The lighthouse was marvelous as well. It was built in 1797 and in 1997 was moved 450 feet from the cliff’s edge. It would otherwise have fallen into the beach when the cliff eroded further. The light house was once lit with a two thousand pound Frenel lens, but now is a lantern-sized lens, which automatically rotates the shine from a bulb that is just a little bit larger than a Christmas tree light.
From the light house we could see both sides of the Cape—the Atlantic on one side and Plymouth on the other. To our north was Provincetown, and to our South was the Jenny Lind Tower, smiling like a little fairy tale or ghost story (however you take it) in the New England woods.
Our next adventure of the day was to visit Great Island in Wellfleet. This was really important to my research, because from 1620-1740 there was a tavern hidden in the woods of Great Island, a watering hole for whale men, smugglers, pirates and probably mooncussers. It was far enough away from the Wellfleet town and harbor that it became a popular place for hoodlums to gather.
The hike out to the site was about 1.8 miles from the entrance to the island-peninsula. The first part of it half-circles the horseshoe shaped ‘Gut’ a saltwater marsh that feeds into a small river. The opposite side of the marsh is a muddy shellfish bank and a coywolf hunting sandbar- full of broken shells and duck skeletons. We saw a beautiful red coywolf on our way back from the tavern site.
The foundation of the site was excavated a few decades ago. The archeologists found about 24,000 objects that revealed the history of the ruins, though now, there is just a signpost marker and an astounding view of the Wellfleet harbor and the mouth from the harbor into the Atlantic.
It was easy to imagine pods of whales swimming into the harbor and ships and boats making their way through the inlet. In the woods around the tavern site, it was easy to imagine old revelry and laughter carried by the strong wind through the woods and over the water. I could picture the wooden tavern, dark and candle lit. Pirate Sam Bellamy’s choice to seek treasure and a better life. Those dark places are always full of dreams.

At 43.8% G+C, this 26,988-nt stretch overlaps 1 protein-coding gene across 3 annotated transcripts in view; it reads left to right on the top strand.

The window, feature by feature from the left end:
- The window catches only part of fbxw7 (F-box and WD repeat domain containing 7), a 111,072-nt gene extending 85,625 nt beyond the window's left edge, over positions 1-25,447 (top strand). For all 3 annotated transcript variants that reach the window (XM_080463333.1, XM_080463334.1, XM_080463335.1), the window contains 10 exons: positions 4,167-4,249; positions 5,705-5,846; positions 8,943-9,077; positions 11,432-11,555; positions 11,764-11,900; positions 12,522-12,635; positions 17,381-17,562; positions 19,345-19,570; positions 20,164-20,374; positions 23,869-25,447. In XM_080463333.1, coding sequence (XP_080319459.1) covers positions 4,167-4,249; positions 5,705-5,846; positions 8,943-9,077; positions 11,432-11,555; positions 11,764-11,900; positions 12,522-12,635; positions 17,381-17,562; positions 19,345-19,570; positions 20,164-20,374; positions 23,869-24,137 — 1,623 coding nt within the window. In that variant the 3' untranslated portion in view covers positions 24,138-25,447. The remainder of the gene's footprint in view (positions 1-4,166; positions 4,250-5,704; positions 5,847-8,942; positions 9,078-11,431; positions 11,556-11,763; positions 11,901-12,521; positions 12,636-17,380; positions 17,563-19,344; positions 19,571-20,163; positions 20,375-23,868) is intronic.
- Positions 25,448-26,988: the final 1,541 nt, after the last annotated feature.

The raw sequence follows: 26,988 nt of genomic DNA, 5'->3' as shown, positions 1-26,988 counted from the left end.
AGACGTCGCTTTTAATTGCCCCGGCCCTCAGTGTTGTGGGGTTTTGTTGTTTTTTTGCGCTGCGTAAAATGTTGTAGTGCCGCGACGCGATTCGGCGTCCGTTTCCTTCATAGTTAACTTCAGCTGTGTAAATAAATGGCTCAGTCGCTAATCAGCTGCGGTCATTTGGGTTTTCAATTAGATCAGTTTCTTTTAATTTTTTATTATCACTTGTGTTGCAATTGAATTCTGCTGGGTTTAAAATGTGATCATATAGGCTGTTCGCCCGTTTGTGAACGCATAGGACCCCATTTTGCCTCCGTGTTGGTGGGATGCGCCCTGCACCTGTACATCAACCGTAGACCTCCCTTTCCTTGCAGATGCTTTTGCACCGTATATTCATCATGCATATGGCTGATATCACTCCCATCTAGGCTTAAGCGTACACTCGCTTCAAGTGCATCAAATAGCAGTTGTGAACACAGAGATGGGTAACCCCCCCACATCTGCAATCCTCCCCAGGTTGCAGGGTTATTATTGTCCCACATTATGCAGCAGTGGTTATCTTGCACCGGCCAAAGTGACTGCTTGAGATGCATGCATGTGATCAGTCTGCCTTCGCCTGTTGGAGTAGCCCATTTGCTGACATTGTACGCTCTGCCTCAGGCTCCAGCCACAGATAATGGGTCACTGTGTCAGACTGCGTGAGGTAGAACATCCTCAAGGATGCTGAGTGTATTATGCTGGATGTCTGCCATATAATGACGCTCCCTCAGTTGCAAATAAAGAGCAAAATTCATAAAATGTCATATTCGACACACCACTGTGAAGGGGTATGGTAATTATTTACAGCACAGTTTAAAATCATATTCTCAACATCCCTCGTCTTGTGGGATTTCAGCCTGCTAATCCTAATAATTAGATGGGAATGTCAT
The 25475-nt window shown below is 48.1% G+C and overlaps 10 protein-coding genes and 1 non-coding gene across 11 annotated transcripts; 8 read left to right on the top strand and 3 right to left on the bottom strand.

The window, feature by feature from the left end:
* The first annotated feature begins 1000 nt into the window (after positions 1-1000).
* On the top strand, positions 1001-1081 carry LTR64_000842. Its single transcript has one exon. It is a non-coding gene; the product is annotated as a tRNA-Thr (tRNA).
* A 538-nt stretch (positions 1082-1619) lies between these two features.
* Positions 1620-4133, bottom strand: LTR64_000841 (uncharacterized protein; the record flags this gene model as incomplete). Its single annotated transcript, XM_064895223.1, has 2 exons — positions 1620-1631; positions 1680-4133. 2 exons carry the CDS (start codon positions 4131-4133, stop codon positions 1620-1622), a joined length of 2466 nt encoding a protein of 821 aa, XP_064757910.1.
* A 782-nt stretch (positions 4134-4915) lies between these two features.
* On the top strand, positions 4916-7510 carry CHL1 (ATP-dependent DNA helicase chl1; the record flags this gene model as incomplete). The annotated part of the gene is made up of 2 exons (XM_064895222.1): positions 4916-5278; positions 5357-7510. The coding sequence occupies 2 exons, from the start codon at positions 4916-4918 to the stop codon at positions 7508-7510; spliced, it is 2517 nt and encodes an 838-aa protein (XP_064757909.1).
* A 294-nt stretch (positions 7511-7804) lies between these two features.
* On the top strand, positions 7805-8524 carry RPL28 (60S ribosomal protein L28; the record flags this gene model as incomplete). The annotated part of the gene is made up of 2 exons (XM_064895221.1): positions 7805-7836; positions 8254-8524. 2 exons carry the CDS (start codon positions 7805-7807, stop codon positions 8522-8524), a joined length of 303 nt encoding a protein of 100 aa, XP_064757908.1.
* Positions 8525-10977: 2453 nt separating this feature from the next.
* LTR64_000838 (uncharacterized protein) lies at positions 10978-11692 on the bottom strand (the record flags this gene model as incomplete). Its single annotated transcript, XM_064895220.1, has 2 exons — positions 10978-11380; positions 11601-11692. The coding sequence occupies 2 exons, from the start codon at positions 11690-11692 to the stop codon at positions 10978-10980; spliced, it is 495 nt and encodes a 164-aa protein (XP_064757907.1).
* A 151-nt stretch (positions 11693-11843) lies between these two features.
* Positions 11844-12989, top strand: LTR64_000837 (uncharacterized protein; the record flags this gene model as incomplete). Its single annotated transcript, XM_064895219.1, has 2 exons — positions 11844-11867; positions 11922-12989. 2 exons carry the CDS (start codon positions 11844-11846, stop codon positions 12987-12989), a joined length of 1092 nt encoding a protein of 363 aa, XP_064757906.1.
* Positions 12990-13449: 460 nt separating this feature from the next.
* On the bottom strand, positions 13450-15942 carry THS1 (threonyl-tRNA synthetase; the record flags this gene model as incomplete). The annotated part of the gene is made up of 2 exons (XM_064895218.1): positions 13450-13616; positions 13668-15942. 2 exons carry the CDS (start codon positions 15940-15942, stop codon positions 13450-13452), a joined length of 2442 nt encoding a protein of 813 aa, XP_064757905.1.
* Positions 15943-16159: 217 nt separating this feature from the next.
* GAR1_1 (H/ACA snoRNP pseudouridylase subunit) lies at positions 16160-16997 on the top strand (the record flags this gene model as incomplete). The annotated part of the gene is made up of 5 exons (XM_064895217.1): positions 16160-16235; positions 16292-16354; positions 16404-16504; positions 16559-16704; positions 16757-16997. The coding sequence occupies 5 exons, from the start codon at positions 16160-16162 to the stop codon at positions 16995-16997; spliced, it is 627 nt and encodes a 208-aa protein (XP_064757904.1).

Friday morning we had a few stops to make before heading back into Boston.
The First was Dunkin Donuts because it was National Donut Day, and of course we had to celebrate.
The next stop was to see the Old Barnstable jail, which was built in the late 1600s to house criminals on Cape Cod and was the last home of many unfortunate (or loudmouth) pirates on their way to dance the hempen jig. It was also the cell that housed the girl Maria Hallet—the legendary ‘Witch of Wellfleet’ before she made her home on the cliffs of Wellfleet to wait for Sam Bellamy to return to her.
We didn’t get to venture inside the old jail, but it was unimaginable to comprehend how many years it has stood in place.
Our drive to Boston was soft and stormy, but the city was beautful and sunny. We decided our last advenuter would be to walk from Bunker Hill monument in Charlestown across the Tobin and down to the Boston Harbor where my dad’s and my favorite place for clam chowder, The Boston Sail Loft, sits on the water by long wharf.
The windows of the Boston Sail Loft look over the harbor and just across from the restaurant sits Lewis Wharf, which I’ve read was once the location of the house that inspired Edgar Allan Poe’s famous story, “The Fall of the House of Usher”: “I reined my horse to the precipitous brink of a black and lurid tarn that lay in unruffled lustre by the dwelling, and gazed down…” (Poe)
Though I do not share his “unredeemed dreariness of thought” and would not call the Boston Harbor a “black and lurid tarn”.